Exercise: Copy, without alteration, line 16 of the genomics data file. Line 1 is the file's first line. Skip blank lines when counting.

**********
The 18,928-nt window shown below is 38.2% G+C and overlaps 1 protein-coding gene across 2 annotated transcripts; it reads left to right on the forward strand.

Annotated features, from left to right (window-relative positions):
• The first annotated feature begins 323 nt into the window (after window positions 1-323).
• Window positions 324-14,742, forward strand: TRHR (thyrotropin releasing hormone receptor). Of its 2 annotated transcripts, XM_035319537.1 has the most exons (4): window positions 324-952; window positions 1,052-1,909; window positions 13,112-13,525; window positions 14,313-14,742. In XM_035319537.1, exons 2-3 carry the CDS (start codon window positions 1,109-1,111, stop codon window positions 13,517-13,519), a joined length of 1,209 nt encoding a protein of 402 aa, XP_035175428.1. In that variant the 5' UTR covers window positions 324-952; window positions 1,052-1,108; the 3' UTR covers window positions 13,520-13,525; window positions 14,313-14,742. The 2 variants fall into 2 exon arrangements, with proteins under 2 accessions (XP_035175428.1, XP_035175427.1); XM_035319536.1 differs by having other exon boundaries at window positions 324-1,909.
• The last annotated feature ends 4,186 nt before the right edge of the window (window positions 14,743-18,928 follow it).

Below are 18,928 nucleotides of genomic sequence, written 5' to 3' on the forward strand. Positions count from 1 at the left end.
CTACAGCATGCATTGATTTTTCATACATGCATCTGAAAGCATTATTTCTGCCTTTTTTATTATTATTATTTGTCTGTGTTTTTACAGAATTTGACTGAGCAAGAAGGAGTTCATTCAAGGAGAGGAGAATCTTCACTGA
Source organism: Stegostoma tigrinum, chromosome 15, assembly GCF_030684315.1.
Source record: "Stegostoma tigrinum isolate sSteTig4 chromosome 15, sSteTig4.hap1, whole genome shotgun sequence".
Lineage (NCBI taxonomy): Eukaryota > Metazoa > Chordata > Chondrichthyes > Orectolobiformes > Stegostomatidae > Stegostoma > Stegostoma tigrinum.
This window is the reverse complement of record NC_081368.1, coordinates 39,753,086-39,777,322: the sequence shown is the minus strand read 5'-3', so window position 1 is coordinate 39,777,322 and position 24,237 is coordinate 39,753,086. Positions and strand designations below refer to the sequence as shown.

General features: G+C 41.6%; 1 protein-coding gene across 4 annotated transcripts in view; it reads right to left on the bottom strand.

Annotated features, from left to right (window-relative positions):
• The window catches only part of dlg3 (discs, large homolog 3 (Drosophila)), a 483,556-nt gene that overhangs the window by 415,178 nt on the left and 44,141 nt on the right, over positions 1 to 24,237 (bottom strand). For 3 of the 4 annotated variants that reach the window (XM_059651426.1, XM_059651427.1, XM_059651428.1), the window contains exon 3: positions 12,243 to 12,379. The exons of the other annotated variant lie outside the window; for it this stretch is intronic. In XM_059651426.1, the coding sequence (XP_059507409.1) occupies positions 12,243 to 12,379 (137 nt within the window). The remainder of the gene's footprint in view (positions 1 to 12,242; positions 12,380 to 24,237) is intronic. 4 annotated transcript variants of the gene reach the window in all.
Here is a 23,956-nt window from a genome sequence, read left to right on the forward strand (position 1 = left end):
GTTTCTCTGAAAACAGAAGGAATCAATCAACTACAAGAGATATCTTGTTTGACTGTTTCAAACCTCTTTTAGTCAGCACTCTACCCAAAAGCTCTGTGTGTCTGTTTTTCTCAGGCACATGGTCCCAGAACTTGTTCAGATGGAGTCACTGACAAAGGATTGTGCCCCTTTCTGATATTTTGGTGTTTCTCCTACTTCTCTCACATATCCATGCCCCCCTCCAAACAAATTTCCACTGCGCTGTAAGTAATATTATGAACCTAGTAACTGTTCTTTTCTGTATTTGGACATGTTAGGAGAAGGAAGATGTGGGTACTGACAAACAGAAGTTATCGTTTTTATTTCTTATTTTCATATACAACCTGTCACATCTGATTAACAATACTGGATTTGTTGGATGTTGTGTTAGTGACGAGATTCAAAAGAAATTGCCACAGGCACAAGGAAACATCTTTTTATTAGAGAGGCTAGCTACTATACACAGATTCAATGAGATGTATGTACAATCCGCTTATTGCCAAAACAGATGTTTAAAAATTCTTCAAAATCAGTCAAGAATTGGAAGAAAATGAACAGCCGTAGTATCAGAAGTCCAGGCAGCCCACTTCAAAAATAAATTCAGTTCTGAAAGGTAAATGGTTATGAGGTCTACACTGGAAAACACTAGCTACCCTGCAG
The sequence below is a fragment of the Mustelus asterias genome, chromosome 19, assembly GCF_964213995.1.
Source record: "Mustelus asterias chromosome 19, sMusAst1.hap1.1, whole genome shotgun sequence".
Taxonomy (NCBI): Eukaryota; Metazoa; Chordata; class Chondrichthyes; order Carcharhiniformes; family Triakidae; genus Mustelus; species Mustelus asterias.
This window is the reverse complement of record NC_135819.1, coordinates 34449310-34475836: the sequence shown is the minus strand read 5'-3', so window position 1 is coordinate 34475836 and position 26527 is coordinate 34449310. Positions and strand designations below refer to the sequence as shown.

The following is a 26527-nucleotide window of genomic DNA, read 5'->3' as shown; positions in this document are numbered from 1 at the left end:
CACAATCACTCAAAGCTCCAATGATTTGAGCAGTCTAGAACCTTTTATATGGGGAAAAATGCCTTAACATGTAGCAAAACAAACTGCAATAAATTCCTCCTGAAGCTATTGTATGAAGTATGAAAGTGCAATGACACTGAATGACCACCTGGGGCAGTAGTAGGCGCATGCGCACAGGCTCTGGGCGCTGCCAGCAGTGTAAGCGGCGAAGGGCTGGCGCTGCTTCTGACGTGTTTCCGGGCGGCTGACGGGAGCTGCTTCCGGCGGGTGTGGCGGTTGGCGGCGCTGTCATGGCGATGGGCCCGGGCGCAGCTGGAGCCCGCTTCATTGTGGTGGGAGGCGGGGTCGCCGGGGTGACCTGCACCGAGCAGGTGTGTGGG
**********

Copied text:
GTTTCTCTGAAAACAGAAGGAATCAATCAACTACAAGAGATATCTTGTTTGACTGTTTCAAACCTCTTTTAGTCAGCACTCTACCCAAAAGCTCTGTGTGTCTGTTTTTCTCAGGCACATGGTCCCAGAACTTGTTCAGATGGAGTCACTGACAAAGGATTGTGCCCCTTTCTGATATTTTGGTGTTTCTCCTACTTCTCTCACATATCCATGCCCCCCTCCAAACAAATTTCCACTGCGCTGTAAGTAATATTATGAACCTAGTAACTGTTCTTTTCTGTATTTGGACATGTTAGGAGAAGGAAGATGTGGGTACTGACAAACAGAAGTTATCGTTTTTATTTCTTATTTTCATATACAACCTGTCACATCTGATTAACAATACTGGATTTGTTGGATGTTGTGTTAGTGACGAGATTCAAAAGAAATTGCCACAGGCACAAGGAAACATCTTTTTATTAGAGAGGCTAGCTACTATACACAGATTCAATGAGATGTATGTACAATCCGCTTATTGCCAAAACAGATGTTTAAAAATTCTTCAAAATCAGTCAAGAATTGGAAGAAAATGAACAGCCGTAGTATCAGAAGTCCAGGCAGCCCACTTCAAAAATAAATTCAGTTCTGAAAGGTAAATGGTTATGAGGTCTACACTGGAAAACACTAGCTACCCTGCAG